In a recent private letter ruling (#200807005) the IRS held that the taxpayer’s receipt of 100% of the interests in a partnership holding real property was treated as the receipt of qualifying replacement property in a like-kind exchange. Although the partnership continued to exist as an entity for state law purposes, it became a disregarded entity for federal income tax purposes when the taxpayer and its wholly-owned LLC (itself a disregarded entity) acquired 100% of the interests. Therefore the IRS viewed the taxpayer as having acquired the replacement property directly.
The taxpayer, a limited partnership, sold real property through a qualified intermediary (QI), and the buyer transferred the sales proceeds to the QI. The replacement property was held in a different limited partnership (“Partnership”). The taxpayer formed an LLC that it represented would be a disregarded entity for federal income tax purposes.
With the proceeds of sale of the relinquished property, the QI purchased 100% of the partnership interests in Partnership. At the closing, those interests were to be transferred partly to the taxpayer and partly to the LLC formed by the taxpayer.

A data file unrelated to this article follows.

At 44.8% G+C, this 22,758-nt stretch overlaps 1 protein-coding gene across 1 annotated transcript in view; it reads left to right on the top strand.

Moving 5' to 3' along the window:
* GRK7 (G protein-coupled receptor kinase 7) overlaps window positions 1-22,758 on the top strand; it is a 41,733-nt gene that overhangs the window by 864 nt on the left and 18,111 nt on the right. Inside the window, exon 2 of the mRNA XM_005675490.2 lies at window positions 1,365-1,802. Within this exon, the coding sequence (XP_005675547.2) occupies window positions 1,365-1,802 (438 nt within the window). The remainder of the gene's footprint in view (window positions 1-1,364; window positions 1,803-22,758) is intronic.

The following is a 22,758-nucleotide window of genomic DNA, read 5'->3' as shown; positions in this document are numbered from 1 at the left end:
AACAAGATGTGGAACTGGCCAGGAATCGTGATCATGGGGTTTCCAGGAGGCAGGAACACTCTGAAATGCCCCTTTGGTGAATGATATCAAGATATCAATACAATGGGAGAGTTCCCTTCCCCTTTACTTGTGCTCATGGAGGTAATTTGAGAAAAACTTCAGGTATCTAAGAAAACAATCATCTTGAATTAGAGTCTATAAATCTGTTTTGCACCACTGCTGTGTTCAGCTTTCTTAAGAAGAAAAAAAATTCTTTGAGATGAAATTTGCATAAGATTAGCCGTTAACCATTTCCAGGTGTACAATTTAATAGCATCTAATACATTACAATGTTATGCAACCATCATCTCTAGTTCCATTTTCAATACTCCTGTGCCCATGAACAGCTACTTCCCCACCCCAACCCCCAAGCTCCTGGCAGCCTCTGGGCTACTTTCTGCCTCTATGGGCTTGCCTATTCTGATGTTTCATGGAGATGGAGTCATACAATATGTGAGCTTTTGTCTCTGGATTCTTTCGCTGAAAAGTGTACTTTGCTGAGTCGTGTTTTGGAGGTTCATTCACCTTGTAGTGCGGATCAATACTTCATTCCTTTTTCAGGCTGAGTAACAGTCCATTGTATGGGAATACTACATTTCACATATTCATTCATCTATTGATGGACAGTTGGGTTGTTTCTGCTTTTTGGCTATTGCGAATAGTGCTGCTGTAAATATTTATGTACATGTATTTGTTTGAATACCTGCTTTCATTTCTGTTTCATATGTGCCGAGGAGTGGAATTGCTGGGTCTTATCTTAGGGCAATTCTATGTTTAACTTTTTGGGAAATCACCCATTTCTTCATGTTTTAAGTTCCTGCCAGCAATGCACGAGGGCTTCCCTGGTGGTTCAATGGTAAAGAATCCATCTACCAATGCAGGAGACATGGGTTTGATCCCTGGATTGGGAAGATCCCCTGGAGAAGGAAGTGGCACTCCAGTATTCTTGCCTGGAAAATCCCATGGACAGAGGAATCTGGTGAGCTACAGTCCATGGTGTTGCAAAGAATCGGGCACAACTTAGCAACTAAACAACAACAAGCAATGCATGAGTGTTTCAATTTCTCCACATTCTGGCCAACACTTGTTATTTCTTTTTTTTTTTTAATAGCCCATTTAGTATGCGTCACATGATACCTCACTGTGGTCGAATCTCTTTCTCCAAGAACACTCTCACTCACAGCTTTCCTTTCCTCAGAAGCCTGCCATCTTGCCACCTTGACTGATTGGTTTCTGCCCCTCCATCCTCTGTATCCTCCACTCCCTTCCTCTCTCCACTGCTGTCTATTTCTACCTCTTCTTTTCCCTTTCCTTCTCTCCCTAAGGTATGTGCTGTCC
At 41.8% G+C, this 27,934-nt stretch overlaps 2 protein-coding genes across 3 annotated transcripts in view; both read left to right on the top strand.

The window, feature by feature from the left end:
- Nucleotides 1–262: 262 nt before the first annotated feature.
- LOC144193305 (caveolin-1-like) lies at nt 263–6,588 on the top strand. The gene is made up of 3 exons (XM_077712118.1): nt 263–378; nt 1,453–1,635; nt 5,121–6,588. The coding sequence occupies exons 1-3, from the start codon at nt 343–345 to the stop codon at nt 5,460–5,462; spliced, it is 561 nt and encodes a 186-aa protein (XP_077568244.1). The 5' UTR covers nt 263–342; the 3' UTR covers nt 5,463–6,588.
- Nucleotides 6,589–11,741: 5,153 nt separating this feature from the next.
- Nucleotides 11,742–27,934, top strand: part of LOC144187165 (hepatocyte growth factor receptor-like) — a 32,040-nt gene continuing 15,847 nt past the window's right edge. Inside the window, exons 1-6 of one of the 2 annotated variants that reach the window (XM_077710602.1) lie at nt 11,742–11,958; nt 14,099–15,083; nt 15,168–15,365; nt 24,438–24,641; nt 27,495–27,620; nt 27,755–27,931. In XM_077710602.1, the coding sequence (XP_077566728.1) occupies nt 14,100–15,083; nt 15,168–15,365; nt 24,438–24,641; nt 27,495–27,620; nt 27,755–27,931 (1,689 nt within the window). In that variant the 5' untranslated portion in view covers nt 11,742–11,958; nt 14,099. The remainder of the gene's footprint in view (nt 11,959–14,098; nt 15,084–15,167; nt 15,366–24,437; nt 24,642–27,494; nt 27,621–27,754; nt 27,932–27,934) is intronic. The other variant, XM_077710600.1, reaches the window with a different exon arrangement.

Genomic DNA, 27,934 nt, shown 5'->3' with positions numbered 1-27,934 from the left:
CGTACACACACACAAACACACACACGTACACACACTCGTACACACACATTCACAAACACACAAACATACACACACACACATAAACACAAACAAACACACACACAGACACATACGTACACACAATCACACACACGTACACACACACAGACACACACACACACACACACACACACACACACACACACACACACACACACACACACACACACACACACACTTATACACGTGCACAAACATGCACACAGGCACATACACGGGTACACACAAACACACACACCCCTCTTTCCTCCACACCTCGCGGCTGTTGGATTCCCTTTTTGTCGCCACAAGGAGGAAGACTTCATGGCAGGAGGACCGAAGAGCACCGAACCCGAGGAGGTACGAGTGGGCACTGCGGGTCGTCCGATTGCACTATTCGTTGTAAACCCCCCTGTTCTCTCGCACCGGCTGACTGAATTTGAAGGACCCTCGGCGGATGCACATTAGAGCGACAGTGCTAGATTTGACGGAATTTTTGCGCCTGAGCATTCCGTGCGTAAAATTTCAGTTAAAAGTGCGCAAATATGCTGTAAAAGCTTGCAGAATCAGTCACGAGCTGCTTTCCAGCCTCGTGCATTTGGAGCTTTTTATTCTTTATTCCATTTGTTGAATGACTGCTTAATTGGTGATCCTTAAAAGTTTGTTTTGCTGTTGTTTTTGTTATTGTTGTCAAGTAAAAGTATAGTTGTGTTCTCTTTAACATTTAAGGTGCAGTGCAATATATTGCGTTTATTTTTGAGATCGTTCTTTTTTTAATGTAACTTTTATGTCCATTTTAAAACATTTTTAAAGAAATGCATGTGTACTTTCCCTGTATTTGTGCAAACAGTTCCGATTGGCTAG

The IRS reasoned that the acquisition of 100% of the interests in the Partnership would be treated as a direct acquisition of the real property held by the Partnership. Further, since the LLC was a disregarded entity, the taxpayer would be treated as the sole acquiror of the replacement property.
This is the first ruling in which the IRS has addressed for purposes of the like-kind exchange rules a taxpayer’s acquisition of 100% of the interests in a partnership or other entity treated as a partnership for federal income tax purposes that holds replacement property. Although a private letter ruling may not be relied upon by other than the taxpayer to whom it was issued, the ruling reflects the IRS’ view that such an acquisition will be treated as a direct acquisition of the partnership’s property for purposes of those rules.